Tag: cambridge

What are the Fundamentals of a Good Boat Race Team?
casino blog
27 March 2011

The Oxford and Cambridge Boat Races are due next month, so we’re looking into what makes a good boat racing team in preparation for the exciting rowing event.

In September every year, a number of hopefuls enter in for trials. Those who get through the trials can be involved in the boat races on Race Day. Three months later, each of the clubs (Oxford and Cambridge) have 24 hopefuls left.

The coach of each team then split their team into two and begin test racing them along the race course to see how they measure up. Over time, the strong candidates become clear and the teams and reserves are officially announced approximately a month before the race day.

Read the rest of this entry »

Will Oxford or Cambridge Win the 2011 Boat Races?
casino blog
27 March 2011

The Oxford and Cambridge Boat Races take place in just over a month, so who is most likely to win this year’s races. Well first off, let’s look at the recent wins.

From 2004 – 2009, Oxford won four out of the five boat races, with Cambridge winning on the 2007 race. That year Cambridge had help from the German world champions Thorsten Englemann and Sebastian Schulte, as well as Kieran West MBE who is an Olympic gold medal holder, and GB medal holder Tom James, so it’s not surprising that they won. 2008 and 2009 were won by Oxford again, but Cambridge pushed on to win last year’s race although it was still very close. Oxford were in the lead most of the way but came from behind and overtook Oxford towards the end, finally winning the race by 1 1/3 lengths.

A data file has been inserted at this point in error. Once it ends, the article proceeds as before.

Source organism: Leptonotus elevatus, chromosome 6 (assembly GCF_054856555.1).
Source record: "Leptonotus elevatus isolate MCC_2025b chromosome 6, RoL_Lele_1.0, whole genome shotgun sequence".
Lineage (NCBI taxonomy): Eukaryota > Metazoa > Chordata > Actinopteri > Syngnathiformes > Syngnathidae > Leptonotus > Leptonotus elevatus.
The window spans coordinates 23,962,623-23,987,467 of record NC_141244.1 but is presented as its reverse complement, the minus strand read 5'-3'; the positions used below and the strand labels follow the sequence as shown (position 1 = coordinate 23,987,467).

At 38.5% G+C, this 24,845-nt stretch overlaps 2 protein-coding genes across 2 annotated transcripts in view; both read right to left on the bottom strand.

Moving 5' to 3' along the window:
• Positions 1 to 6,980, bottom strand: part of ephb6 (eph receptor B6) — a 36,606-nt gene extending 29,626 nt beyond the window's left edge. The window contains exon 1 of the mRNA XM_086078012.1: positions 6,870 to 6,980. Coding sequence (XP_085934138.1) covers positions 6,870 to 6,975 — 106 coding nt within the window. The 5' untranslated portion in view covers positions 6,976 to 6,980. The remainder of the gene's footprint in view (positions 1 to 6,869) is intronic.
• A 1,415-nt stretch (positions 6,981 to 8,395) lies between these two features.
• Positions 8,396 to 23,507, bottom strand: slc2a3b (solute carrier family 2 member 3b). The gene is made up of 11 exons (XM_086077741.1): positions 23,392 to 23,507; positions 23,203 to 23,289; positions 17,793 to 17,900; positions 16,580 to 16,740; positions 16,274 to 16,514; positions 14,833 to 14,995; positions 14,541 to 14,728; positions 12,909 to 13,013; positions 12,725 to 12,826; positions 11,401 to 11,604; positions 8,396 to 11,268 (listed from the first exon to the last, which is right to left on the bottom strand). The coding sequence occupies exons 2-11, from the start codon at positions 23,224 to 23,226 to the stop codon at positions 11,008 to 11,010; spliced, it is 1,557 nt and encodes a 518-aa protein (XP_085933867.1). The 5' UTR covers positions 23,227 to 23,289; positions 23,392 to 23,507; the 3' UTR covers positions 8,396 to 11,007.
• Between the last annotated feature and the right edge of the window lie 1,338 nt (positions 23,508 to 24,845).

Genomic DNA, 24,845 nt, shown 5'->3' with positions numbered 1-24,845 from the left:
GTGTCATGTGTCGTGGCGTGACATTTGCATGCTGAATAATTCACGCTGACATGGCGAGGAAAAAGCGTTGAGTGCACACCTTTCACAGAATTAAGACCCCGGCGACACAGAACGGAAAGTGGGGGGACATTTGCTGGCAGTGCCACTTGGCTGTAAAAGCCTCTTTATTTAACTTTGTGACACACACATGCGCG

Since the beginning of the Oxford and Cambridge Boat Race in 1829, Oxford have won 75 races and Cambridge have won 80, so as you can see from these figures it’s very close with not one team taking a huge lead over the other.

Read the rest of this entry »

A Brief History of the Oxford and Cambridge Boat Races
casino blog
27 March 2011

The Oxford and Cambridge Boat race is an annual boat race between the two universities in England, Oxford and Cambridge. The idea came about in early 1829 by two friends, Charles Merivale and Charles Wordsworth who were attending the two universities at the time. In March of 1829, Cambridge university invited Oxford university to a challenge, and ever since then the boat races have been a tradition for the two well established educational institutions.

The very first boat race was held on the River Thames in Henley, Oxfordshire and according to the local newspapers, 20,000 spectators attended to watch the two teams compete. There was a false start that year and the two teams had to row back for a restart. Oxford won the first race well ahead of Cambridge. Because of the popularity of the race, the citizens of Henley subsequently founded the Henley Royal Regatta which is now another annual boat racing event.

In 1836, the next boat races were held in Westminster in London, where it was held over the next 15 years. The next races didn’t take place until 1845, and the crowds had become so large that the location could no longer cater for such a high number of spectators and so the races were held in Putney, not far from Westminster. In 1856 races then became an annual event as it was so popular among spectators.

Read the rest of this entry »

The 2011 Oxford Cambridge Boat Race The Course and River
casino blog
26 March 2011

The 2011 Oxford and Cambridge Boat Race is just over a month away, and if you want to watch the race on race day, you’ll need to know the course.

The course only stretches across a small part of the River Thames in London, 4 miles to be exact, and as it’s close to the sea the water is tidal there, which can sometimes make the race harder for the teams. The start line is in Putney, close to the Putney Bridge. You can catch buses 14, 22 and 74 from the centre of London to Putney, or the 220 Bus which goes via Putney Bridge. There is a rail station in Putney as well as a Putney Bridge and East Putney tube stations, so you can easily get there on race day.

Read the rest of this entry »